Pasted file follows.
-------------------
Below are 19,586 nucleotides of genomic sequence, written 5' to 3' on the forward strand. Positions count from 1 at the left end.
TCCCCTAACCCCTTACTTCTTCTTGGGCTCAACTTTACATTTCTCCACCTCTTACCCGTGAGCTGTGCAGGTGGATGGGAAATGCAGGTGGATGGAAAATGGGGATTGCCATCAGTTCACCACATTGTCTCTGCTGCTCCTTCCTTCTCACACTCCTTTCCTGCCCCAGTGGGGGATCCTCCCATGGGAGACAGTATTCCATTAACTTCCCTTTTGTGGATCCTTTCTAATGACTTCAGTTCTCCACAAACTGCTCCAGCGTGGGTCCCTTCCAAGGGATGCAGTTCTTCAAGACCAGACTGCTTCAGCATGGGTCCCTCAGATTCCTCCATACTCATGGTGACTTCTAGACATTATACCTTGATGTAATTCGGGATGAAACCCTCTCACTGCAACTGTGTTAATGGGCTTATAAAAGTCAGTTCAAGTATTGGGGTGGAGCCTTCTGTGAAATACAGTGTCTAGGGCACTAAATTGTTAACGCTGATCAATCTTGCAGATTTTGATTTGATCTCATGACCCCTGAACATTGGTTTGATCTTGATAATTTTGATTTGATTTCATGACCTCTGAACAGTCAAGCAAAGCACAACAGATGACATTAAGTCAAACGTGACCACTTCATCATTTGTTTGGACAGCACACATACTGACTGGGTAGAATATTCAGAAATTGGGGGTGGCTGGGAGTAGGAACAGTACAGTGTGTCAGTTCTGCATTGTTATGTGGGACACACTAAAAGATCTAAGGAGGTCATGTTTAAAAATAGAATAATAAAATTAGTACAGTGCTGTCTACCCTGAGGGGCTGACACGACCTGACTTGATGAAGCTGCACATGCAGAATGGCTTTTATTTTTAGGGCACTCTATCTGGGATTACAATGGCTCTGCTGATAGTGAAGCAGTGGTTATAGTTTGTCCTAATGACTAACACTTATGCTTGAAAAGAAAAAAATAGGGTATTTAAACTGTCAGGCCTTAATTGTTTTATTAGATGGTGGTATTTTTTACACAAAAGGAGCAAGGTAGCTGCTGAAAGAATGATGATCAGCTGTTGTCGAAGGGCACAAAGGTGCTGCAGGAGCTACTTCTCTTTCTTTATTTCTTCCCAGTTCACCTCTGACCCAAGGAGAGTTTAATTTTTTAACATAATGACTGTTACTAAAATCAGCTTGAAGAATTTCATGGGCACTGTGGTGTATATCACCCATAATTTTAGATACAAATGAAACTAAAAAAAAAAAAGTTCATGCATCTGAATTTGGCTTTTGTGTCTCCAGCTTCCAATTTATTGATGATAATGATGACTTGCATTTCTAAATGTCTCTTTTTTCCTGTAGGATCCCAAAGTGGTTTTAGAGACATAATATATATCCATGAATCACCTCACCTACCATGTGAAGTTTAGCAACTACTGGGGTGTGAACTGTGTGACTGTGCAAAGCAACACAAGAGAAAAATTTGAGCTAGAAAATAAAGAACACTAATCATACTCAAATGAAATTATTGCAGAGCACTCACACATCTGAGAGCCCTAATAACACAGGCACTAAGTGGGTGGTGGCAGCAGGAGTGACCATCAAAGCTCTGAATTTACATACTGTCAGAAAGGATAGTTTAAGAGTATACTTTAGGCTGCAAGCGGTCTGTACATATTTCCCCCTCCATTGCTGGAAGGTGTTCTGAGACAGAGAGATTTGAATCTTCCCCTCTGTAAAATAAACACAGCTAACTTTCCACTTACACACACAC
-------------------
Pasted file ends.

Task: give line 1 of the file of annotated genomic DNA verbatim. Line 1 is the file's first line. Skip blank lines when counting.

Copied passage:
Below are 19,586 nucleotides of genomic sequence, written 5' to 3' on the forward strand. Positions count from 1 at the left end.